There is also genuine fear that university-corporate relationship might lead to tampering the research manuscripts to serve corporate commercial interests. In 1996 four researchers working on a study of calcium channel blockers accused their sponsor Sandoz that passages highlighting the drug’s potential dangers were removed from a draft manuscript. They wrote in a letter to the Journal of the American Medical Association: “We believed that the sponsor…was attempting to wield undue influence on the nature of the final paper. This effort was so oppressive that we felt it inhibited academic freedom.”[14]

As the research in the public institutions is market-driven, there is a potential danger that the research focus or agenda of universities converge with corporate agendas and interests. The one possibly negative impact of research collaboration with industry is the impact on public sector research priorities. Major victim will be the “minor crops”, which are commercially not profitable for the companies. Market-driven research also suppresses ideas that may not have immediate commercial value. Organic farming will get affected for lack of not only public funds, but also enthusiasm among agricultural researchers. Students, who wish to pursue their research in organic farming, will face a bleak future.

University-Corporation relationship gives legitimacy to the company and its products. The company can use this legitimacy to promote its products. In 2007 Monsanto gave royalty-free license of its GM papaya seeds to the Tamil Nadu Agricultural University, India. License will be valid for ten years and royalty will be decided thereafter. “This is the first product delivery from Monsanto to the university, and Monsanto has been working on this for the past year,” said Bhagirath Choudhary, National Coordinator, International Service for the Acquisition of Agri-Biotech Applications that assists universities acquire technology from private companies.[15] The reason for the collaboration between the university and Monsanto was that famers buy papaya seeds from the university.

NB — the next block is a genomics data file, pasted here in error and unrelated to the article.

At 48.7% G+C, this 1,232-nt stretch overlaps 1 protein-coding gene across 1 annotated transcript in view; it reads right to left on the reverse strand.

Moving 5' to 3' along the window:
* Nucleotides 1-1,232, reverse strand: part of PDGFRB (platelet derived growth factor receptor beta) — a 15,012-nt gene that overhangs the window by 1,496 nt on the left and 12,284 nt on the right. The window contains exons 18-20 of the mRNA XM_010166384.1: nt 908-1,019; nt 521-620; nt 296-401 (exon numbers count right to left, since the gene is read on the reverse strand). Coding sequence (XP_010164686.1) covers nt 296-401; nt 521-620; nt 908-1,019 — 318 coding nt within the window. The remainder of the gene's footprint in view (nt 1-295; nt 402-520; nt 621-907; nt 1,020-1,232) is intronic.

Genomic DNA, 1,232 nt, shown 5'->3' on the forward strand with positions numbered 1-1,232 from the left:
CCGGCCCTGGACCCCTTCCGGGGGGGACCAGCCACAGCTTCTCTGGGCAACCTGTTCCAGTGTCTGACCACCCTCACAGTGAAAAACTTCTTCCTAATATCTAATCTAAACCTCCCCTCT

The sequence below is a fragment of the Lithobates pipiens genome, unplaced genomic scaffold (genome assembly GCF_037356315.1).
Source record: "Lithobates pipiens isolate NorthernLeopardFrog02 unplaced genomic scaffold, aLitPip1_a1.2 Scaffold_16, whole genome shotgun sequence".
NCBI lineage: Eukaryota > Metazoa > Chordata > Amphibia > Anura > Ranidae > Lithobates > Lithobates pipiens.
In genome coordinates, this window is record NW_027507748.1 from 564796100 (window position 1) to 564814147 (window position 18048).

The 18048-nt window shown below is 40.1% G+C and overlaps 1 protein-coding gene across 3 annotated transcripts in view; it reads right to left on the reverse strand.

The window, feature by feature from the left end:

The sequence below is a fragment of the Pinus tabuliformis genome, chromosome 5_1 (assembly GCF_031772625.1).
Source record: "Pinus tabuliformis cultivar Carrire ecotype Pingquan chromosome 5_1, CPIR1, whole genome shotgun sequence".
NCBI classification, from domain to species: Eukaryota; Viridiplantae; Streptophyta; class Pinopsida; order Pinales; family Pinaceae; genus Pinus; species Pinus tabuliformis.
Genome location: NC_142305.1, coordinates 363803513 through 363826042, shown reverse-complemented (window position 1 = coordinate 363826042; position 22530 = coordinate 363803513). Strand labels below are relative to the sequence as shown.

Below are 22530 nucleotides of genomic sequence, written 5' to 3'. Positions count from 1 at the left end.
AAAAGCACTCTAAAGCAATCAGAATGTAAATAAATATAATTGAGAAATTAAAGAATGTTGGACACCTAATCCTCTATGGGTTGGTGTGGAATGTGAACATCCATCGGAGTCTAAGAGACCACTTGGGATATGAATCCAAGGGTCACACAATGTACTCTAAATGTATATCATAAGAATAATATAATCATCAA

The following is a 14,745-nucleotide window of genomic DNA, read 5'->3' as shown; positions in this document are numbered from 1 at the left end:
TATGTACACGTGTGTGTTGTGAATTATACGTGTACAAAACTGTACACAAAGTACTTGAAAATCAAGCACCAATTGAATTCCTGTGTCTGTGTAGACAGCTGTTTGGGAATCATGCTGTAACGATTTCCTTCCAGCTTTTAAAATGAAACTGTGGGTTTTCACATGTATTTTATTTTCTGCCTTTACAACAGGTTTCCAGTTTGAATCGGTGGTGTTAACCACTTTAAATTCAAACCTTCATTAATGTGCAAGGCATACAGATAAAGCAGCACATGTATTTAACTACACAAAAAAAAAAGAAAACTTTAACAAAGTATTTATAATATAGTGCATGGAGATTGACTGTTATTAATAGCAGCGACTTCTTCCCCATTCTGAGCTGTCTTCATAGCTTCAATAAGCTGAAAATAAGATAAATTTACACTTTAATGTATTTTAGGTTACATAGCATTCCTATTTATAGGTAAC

Therefore, IP law makes public funded universities and research centers excessively focus on income generation and sharing of royalties. This may derail public funded academic institutions from their mission of unqualified pursuit and public dissemination of truth and knowledge. The university serves the broad public interest, to the extent that it treasures informed analysis, critical inquiry and uncompromising standards of intellectual integrity. However, university-industry alliance converts these public centers of knowledge into centers to serve the greed of private companies. However, Rob Hersch, Monsanto’s vice president of product and technology cooperation, disagrees. He says, “The No.1 issue for us with universities and with science is to get good information…unbiased, believable, reproducible information.”[16] Ignacio Chapela, a UC-Berkeley professor of microbial ecology, admits that a deal between university and company “institutionalizes the university’s relationship with one company, whose interest is profit. Our role should be to serve the public good.”[17] Therefore, there is a real danger of “business of the universities” becoming business. Consequentially, the knowledge of universities will help widen the gap between the rich and the poor by providing knowledge that helps rich to become richer, rather than bridging the gap between the rich and the poor. So, research will be geared towards making profit for the big corporations.